Born and raised in Poland, food blogger and food photographer Korkosz shares his favorite dishes from his home country in this impressive debut collection of vegetarian fare. Korkosz covers well-known favorites such as pierogi, a dumpling here stuffed with such combinations as sauerkraut, mushrooms, and orange zest; spinach, goat cheese and salted almonds; or lentils and sun-dried tomatoes. Korkosz shares plenty of inventive dishes, such as a creamy sauerkraut soup; dill pickle soup with buttered potatoes; and barley risotto with asparagus, cider, and goat cheese. Other recipes include a can’t-miss buttermilk honey french toast; and a salad of baked beets, apple, and feta with a walnut vinaigrette. Desserts are a highlight, with a riff on the classic mazurek, a flat short-crust pastry that’s filled with raspberry jam, mascarpone, and rose petal preserves, then topped with slivered almonds; the traditional Polish cheesecake, made lighter with cottage or farmer cheese in lieu of cream cheese; and the Polish doughnuts known as paczi. Home cooks, whether vegetarian or not, will appreciate this creative take on what is traditionally meat-heavy fare. (Mar.)

Reviewed on 04/03/2020 | Details & Permalink

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Recovering from Biblical Manhood and Womanhood: How the Church Needs to Rediscover Her Purpose

Aimee Byrd. Zondervan, $18.99 trade paper (240p) ISBN 978-0-310-10871-9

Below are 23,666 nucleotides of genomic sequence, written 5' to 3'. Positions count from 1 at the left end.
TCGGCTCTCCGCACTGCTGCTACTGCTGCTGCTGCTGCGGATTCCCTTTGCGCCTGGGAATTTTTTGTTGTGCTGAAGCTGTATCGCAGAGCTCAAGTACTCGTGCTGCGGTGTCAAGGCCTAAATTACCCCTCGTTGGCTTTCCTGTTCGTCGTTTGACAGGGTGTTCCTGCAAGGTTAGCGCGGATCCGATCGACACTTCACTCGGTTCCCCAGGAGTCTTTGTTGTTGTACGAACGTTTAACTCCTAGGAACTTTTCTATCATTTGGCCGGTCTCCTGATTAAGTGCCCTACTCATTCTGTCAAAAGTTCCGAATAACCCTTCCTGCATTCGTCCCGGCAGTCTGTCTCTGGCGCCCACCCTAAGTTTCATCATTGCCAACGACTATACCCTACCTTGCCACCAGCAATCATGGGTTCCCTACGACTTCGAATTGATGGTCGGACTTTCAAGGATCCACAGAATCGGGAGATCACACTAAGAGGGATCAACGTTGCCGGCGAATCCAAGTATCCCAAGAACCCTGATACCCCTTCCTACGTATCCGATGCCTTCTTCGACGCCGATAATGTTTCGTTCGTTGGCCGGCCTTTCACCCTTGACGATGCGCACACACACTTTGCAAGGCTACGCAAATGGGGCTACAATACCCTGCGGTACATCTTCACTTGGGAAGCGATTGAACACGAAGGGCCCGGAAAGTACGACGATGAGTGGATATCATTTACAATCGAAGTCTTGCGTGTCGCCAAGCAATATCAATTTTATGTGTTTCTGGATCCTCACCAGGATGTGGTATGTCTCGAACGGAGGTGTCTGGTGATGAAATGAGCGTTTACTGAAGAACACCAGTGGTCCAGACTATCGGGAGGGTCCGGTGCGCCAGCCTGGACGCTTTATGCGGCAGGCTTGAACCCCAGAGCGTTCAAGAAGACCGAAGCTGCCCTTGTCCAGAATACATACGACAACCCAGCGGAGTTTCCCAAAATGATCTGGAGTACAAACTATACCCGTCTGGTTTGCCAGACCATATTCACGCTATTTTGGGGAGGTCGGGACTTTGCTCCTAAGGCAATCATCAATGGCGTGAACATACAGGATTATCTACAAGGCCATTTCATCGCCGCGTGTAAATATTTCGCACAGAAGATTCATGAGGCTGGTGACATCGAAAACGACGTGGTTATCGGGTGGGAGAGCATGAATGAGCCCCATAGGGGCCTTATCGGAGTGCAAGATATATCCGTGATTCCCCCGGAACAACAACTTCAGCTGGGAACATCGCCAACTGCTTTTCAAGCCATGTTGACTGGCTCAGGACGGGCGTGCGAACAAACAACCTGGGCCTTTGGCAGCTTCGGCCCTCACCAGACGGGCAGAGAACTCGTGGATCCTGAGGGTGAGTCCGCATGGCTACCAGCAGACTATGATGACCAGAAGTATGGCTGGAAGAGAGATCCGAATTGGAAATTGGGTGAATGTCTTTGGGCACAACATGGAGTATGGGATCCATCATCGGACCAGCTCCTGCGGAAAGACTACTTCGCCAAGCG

In this strong critique of the male-centric evangelicalism, Byrd (No Little Women), cohost of the Mortification of Spin podcast, promotes the validity and importance of women’s involvement in church life. Patriarchy, she argues, has become so normative that it obscures evidence from the Bible and history that women are allowed, even called, to contribute, learn, and lead in the church. Complementarians (those who tout the complementary natures of men and women), Byrd argues, risk rendering complementarian theologies hollow (particularly to Christian women) by asserting male authority as part of God’s design. The movement’s narrow definition of “biblical manhood and womanhood,” she says, also uses a false doctrine to support its premise and obscures the true goal for every Christian—to become more like Jesus. She challenges church leaders to abandon the compulsion to define manhood and womanhood and rediscover practical and productive ways for women to contribute to their local congregations. This convincing work will appeal to ministers, both professional and volunteer, interested in the role of women in Christian communities. (June)